Japanese scholars have recently argued that the scroll was produced in Kyoto on behalf of a certain young monk, Attendant Ryūkō of Nanmeizan monastery, also known as Jōfukuji Temple, in Suō (now Yamanashi Prefecture), located on the western tip of Honshu island. This would explain the reference in the poem to “the realm of the west.” Suō was governed by the powerful Ōuchi family. Ryūkō Shinkei, who wrote the poem just across from Chōjū’s, enjoyed the patronage of the Ōuchi family while in Kyoto, and later went to Suō.

While “Attendant Ryūkō [ ]wa” remains unidentified, he is assumed to have been a young Zen monk at Jōfukuji Temple, whose scholarly ambitions were embodied in his study-retreat, real or imaginary, which became the theme of this scroll. The title of the painting, as well as that of the poem “Listening to the Pines Study” (Chōshōken) was appropriately chosen for the scholarly hermitage in this work, for it refers to the idea of listening to “whispers of pine winds and sounds of stream waters,” a Chinese phrase well known in Japan. The term “Chōshō,” a recurring literary and pictorial theme and name in China, became a model for the Japanese.

Originally, the scroll had only Ishō’s inscription, but in subsequent years, and presumably as the scroll was moved back and forth between Kyoto and Suō, four more inscriptions were added. It exemplifies the dissemination of the early fifteenth-century shosizu (painting of a scholar’s study) to the provinces by the second quarter of the fifteenth century. Jikuun Tōren (1391-1471) added the final inscription, written at the upper left in 1458, twenty-five years after the first. It reads:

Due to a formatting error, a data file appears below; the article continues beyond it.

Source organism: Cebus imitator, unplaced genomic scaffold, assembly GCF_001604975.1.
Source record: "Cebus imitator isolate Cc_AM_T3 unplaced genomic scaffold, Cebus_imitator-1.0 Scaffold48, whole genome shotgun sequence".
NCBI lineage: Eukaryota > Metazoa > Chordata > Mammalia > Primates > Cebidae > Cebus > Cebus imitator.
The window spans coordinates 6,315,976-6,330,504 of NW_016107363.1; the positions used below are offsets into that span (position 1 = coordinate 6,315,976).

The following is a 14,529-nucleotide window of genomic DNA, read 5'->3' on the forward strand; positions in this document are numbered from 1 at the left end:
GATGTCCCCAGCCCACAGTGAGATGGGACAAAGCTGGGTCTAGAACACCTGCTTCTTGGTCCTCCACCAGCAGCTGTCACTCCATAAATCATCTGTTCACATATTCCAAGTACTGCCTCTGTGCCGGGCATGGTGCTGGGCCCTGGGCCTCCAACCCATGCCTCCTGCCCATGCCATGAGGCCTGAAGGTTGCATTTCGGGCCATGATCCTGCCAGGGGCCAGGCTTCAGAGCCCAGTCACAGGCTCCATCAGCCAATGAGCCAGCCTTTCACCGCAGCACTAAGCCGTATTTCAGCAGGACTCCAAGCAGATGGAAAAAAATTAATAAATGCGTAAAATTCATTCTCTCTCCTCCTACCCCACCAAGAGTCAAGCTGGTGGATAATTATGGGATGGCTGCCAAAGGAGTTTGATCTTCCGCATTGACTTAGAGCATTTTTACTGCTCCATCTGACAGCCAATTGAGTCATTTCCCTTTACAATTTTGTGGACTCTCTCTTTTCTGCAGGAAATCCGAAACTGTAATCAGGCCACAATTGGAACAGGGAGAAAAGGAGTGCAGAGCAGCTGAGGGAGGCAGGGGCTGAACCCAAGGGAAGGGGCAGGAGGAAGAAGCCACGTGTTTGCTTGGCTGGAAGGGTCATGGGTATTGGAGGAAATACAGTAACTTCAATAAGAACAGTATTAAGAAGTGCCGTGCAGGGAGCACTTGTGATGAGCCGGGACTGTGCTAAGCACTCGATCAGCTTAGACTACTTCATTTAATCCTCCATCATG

Trek, trek up the precarious path, the road through the mountains goes on and on;

The hermit’s abode between the moss-covered cliff and the deep green stream;

Hermitage, after all, is no more than a trifling way of life;

Whispers of pine trees may lure you on, but don’t let leisure turn into lethargy.

[signed] Chōkonsō (an alternative literary sobriquet of Jikuun) Tōren invites those who aspire to retire by his clumsy verse. The end of the second year of Chōroku (1458).

The five inscriptions, written at different times over the span of a quarter of a century, function differently from those of early fifteenth-century shosaizu (landscape paintings with verse inscriptions) where laudatory poems were written during a gathering of many like-minded poet-monks. The inscriptions on this work form a collection of individual poems, each a personal response to the scroll and to the idea of the hermetic practice. Tōren’s poem seems to contain a measure of irony about the futility of such retirement. Such sentiment reflects a new attitude of reservation toward the practice. Occurring at the same time, in the mid-fifteenth century, was the diminution of patronage of the literary gatherings at Zen temples, which had been championed by such men as Shogun Ashikaga Yoshimochi (1386-1428), and a corresponding increase in the bureaucratic nature of the activities of the temples.